When Ecumenism Meets Subsidiarity
Acton Institute Powerblog

When Ecumenism Meets Subsidiarity

Today a group of Calvin Seminary students enjoyed a lunchtime talk by Dr. John H. Armstrong, founder of ACT 3 and adjunct professor of evangelism at Wheaton College, “Missional-Ecumenism: The Protestant Challenge and Opportunity.” Dr. Armstrong spoke about his book, Your Church is Too Small: Why Unity in Christ’s Mission Is Vital to the Future of the Church, where he lays out his vision for missional-ecumenism. Rather than emphasizing the institutional and international focus of the older mainline ecumenical movement, Dr. Armstrong’s vision is focused on local and practical work that Christians of all stripes can do together. It is what happens when ecumenism meets subsidiarity.

John Armstrong / CTS 2

The Acton Institute co-sponsored the luncheon along with ACT 3, and it was a pleasure to hear Dr. Armstrong’s story and about his engagement with Christians from a variety of different denominational and confessional traditions. One of the important points he made was the formative influence that Roman Catholic Social Teaching has had on his ethical thinking as a Protestant. He pointed especially to Rerum Novarum and the subsequent social encyclicals as important sources for Protestant dialogue and engagement.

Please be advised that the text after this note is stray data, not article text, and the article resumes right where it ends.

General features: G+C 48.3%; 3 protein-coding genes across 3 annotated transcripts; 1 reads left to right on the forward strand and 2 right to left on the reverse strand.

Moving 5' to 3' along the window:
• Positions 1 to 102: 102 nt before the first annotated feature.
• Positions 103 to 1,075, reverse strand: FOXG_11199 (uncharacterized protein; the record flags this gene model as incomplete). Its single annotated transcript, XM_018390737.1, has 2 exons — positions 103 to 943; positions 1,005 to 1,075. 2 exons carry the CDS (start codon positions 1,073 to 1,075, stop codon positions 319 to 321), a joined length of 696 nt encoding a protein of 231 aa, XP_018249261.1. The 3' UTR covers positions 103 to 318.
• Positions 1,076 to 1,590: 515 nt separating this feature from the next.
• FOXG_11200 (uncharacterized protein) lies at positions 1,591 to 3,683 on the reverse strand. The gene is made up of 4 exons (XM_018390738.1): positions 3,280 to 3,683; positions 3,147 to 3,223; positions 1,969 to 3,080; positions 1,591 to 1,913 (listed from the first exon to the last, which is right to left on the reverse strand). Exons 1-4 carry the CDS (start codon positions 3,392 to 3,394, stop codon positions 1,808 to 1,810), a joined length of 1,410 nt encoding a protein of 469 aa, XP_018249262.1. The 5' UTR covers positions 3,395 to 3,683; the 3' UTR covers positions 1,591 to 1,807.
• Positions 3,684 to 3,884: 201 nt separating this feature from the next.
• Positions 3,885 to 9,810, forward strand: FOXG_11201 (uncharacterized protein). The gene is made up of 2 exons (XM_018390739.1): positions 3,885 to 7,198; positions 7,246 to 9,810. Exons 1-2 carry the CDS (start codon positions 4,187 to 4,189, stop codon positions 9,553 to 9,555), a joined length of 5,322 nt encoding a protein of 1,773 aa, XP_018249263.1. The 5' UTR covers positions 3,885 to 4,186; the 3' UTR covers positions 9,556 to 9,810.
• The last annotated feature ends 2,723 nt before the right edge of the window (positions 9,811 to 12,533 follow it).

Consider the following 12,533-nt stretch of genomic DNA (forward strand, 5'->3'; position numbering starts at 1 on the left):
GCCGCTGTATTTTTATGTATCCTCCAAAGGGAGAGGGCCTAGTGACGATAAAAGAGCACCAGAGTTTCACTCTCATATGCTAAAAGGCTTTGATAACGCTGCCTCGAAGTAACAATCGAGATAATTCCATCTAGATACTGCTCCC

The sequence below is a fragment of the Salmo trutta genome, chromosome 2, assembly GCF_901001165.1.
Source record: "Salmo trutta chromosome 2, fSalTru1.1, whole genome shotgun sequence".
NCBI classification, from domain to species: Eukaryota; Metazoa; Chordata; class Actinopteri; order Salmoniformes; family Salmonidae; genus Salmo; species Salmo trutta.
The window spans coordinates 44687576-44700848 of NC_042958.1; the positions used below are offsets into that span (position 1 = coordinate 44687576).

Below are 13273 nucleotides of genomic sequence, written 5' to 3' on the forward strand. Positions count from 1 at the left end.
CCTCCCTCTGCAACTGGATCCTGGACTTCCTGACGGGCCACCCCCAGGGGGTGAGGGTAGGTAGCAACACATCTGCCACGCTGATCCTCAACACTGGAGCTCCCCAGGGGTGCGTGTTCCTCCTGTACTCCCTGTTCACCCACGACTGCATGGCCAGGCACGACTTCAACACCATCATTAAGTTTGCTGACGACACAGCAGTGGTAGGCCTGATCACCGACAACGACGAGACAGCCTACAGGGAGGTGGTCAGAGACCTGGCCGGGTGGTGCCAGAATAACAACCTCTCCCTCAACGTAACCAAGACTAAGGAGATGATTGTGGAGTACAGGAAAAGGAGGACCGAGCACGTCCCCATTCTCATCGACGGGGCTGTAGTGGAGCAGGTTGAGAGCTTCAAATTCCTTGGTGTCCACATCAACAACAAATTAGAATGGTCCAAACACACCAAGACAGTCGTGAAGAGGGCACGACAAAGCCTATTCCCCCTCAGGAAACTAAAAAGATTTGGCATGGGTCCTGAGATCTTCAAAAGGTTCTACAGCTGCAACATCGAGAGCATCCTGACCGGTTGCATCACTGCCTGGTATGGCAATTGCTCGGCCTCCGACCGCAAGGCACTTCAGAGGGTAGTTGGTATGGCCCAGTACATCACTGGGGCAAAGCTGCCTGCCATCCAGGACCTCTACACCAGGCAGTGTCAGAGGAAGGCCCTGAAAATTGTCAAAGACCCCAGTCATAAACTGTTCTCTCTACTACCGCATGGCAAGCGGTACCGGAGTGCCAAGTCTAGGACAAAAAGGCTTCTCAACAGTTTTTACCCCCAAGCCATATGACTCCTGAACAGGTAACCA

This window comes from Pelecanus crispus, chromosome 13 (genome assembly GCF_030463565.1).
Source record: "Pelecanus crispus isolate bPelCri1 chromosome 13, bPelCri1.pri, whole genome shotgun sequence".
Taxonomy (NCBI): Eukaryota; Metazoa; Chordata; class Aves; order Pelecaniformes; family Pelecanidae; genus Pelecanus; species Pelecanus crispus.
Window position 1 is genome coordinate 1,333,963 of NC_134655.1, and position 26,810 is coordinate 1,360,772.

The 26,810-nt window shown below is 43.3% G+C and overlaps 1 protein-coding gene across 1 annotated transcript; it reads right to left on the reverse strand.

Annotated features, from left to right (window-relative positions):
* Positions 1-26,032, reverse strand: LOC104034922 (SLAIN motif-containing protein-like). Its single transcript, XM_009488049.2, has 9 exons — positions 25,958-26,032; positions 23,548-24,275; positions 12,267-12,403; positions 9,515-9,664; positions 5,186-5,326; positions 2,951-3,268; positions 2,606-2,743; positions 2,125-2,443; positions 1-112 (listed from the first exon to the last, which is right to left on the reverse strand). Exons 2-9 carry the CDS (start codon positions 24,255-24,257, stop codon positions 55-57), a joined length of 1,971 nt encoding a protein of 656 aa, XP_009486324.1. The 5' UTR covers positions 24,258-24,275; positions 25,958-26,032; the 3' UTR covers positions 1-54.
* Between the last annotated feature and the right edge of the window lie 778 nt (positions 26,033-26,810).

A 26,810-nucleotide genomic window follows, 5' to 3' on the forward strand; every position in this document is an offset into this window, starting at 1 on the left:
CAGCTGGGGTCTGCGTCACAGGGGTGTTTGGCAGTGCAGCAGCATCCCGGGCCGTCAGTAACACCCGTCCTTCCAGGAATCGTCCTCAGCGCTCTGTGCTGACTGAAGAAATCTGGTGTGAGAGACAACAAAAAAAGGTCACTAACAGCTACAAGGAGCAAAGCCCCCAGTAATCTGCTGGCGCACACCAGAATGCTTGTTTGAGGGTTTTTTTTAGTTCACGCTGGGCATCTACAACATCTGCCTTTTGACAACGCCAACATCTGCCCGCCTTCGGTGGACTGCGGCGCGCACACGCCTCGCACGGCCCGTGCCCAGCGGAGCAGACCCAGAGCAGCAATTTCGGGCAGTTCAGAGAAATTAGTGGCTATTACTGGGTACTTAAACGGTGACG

John Armstrong / CTS 3

Dr. Armstrong will be teaching the course on Introduction to Protestant Social Thought at Acton University 2011, and he will also be speaking at another local event here in Grand Rapids later this week. On Wednesday evening, Dr. Armstrong will discuss “Ecumenism and the Threat of Ideology.” Join us if you are able for a night of fun, fellowship, and discussion.

John Armstrong / CTS 1

Dr. Armstrong blogs here and you can follow him on Twitter here.

Jordan J. Ballor

Jordan J. Ballor (Dr. theol., University of Zurich; Ph.D., Calvin Theological Seminary) is director of research at the Center for Religion, Culture & Democracy, an initiative of the First Liberty Institute. He has previously held research positions at the Acton Institute and Vrije Universiteit Amsterdam, and has authored multiple books, including a forthcoming introduction to the public theology of Abraham Kuyper. Working with Lexham Press, he served as a general editor for the 12 volume Abraham Kuyper Collected Works in Public Theology series, and his research can be found in publications including Journal of Markets & Morality, Journal of Religion, Scottish Journal of Theology, Reformation & Renaissance Review, Journal of the History of Economic Thought, Faith & Economics, and Calvin Theological Journal. He is also associate director of the Junius Institute for Digital Reformation Research at Calvin Theological Seminary and the Henry Institute for the Study of Christianity & Politics at Calvin University.